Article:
Turkish Cypriot state at 30: How independent?
NICOSIA - Hürriyet Daily News
People attend the celebrations of the 30th anniversary of the foundation of the Turkish Cyprus in Nicosia. AFP photoThousands of Turkish Cypriots cheerfully flocked to downtown Nicosia on Nov. 15 to share the joy of the 30th anniversary of the foundation of the Turkish Republic of Northern Cyprus, but questions remain as to the island territory’s future.
Amid the events, the Turkish Cypriots are on one hand attempting to convince Greek Cypriots to negotiate for the reunification of the island while also trying to stand on their own feet economically, politically and socially.
The current picture, however, depicts a state almost fully dependent on its motherland, Turkey, raising questions on the genuineness of its independence.
With its population of nearly 300,000 and 3,355-square-kilometer area (accounting for nearly 37 percent of the island), the Turkish Cypriot state enjoys $15,000 per capita, according to the Turkish Cypriot Chamber of Commerce. The annual growth rate is around 4 percent, but nearly 10 percent of the population is unemployed; in addition the fact that the territory’s economy is mainly based on revenues from tourism and higher education has done little to make living standards better.
Tourism and higher education
“Unfortunately we have failed to diversify our revenues. Some 70 percent of our GDP comes from two sectors: tourism and higher education. We should have exerted more efforts to generate a competitive private business sector,” Salahi Serakıncı, vice president of the Turkish Cypriot of Chamber of Commerce, told a group of visiting journalists on Nov. 14.
Serakıncı complained about the international sanctions imposed on them, asking: “How will we trade? We can’t even sell a bottle of water in southern Cyprus. Trade sanctions on us do not help us to increase the competitiveness of the Turkish Cypriots business community.”
The figures highlight Turkey as the main trade partner of the Turkish Cypriots, but the motherland’s economic activity is not limited with trade. Sponsoring the island’s fragile economy with direct money flow – up to around $1 billion every year – the Turkish government has undertaken a massive economic restructuring mission which has begun causing harsh debates in northern Cyprus.
“Important steps have been taken with regard to strengthening the TRNC’s public finances. There can always be discussions [on these issues], but these are part of democracy. We should focus more on long-term benefits instead of tackling them with short-term gains,” Deputy Prime Minister Beşir Atalay said in a statement on Nov. 15 as part of the 30th anniversary celebrations.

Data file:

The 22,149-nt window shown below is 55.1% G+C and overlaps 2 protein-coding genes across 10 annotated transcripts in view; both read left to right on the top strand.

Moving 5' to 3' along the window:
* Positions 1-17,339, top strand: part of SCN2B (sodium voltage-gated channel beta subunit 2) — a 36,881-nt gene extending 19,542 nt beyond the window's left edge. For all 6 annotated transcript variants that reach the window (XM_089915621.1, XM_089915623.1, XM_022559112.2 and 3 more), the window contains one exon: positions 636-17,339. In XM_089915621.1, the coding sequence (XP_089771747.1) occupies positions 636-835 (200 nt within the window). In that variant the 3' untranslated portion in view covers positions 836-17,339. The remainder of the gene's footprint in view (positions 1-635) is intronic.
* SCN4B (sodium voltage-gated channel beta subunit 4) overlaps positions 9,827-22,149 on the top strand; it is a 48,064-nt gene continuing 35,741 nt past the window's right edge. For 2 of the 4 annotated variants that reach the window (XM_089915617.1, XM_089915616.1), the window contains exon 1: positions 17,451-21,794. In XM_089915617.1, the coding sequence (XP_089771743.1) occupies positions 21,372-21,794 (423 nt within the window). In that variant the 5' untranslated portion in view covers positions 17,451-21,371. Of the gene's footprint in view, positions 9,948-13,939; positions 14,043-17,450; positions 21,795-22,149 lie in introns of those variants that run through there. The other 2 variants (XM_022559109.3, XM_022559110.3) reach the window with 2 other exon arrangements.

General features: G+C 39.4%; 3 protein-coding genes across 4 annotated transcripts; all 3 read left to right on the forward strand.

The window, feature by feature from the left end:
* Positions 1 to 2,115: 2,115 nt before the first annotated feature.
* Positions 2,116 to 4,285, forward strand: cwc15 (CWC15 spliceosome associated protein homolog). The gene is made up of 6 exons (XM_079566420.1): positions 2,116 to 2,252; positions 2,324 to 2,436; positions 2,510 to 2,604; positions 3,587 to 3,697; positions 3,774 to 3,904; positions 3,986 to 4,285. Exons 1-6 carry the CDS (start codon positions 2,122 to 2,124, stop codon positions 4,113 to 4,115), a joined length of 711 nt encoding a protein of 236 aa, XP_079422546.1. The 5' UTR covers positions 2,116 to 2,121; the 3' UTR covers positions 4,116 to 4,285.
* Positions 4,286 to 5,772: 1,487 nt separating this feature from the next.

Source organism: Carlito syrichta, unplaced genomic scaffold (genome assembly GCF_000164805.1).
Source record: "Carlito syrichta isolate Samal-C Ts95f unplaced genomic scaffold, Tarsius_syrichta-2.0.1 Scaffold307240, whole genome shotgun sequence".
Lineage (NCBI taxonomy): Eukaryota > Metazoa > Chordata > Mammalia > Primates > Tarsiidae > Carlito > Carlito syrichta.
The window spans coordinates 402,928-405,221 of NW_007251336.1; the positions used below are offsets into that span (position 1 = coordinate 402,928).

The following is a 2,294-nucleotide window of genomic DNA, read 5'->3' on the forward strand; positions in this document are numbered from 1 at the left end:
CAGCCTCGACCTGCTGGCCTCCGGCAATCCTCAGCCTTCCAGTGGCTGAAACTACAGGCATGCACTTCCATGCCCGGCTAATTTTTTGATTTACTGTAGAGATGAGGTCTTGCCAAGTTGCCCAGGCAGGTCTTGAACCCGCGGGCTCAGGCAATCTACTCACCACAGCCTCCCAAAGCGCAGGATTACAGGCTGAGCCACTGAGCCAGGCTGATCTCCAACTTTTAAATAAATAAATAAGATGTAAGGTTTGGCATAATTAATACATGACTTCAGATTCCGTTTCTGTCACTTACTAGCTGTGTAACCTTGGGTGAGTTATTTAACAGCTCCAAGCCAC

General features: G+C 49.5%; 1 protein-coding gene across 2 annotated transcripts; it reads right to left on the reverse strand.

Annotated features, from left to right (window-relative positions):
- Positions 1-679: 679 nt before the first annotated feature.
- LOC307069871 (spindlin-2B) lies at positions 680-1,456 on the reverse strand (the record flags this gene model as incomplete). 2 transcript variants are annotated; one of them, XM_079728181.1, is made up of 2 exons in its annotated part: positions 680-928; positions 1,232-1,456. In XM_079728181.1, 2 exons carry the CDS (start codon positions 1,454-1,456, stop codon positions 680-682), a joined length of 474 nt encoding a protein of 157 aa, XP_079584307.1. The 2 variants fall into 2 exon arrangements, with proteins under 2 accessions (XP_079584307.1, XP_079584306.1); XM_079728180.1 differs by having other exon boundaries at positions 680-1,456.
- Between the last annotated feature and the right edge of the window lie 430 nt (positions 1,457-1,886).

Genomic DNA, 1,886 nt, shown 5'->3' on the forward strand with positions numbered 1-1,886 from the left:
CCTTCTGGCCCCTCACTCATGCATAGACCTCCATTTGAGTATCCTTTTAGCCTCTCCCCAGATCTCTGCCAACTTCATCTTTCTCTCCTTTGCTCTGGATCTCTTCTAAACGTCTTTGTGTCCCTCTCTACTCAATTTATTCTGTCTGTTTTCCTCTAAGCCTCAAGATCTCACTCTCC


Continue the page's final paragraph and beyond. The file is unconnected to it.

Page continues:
Turkey’s decision to appoint its fiscal grant-maker to northern Cyprus as its full ambassador has been regarded as Turkey’s intention to become more involved in Turkish Cypriot affairs.
“This has just been the case,” a member of Turkish Cypriot Parliament told the Hürriyet Daily News on the sidelines of the independence celebrations.
“In the past, Turkey appointed its brightest diplomats as the ambassador, but this appointment showed the Turkish government will always have a say on every domestic issue of the Turkish Cypriots. I can say that the only issue we are on the same page with Turkey is the Cyprus question. The rest, however, we are fully apart,” the member of Parliament said.
Atalay, as the Cabinet minister responsible for Cyprus and for carrying out projects like water transportation from Turkey to the island, frequently visits Nicosia but his interventions are not limited with economics. He is believed to have pushed the Republican Turkish Party United Front (CTP) to make a coalition with the National Unity Party (UBP) instead of the Democrat Party (DP).
According to the same member of Parliament, Turkish Prime Minister Recep Tayyip Erdoğan did not send a congratulatory message to new Prime Minister Özkan Yorgancıoğlu for building a coalition government with the DP.
Another dimension of the Turkish government’s interventionist moves is the social restructuring of the Turkish Cypriot state by placing more importance on the Muslim identity of the Turks living on the island.
“We are Muslim but we are ‘loose’ Muslims. Secularism is a well-established notion here,” an official told the HDN on the condition of anonymity.
No one is against the building of mosques, but the priority of the Turkish Cypriots is renovating school buildings, the official said. The number of mosques has risen to 190 recently while the number of schools is 160 in northern Cyprus, according to local press reports.
Another alleged demand of the Turkish government is to change the curriculum to provide more religious education so that future generations will be more pious.
“Who is it going to benefit making Turkish Cypriots resemble Turkey? Our culture, mentality and lifestyles are different from the mainland. We are of course Turkish and Muslim, and we are proud of it. But we are also proud of our independence. And if unification plans fail, the TRNC will continue to be our home,” another high-level government official added.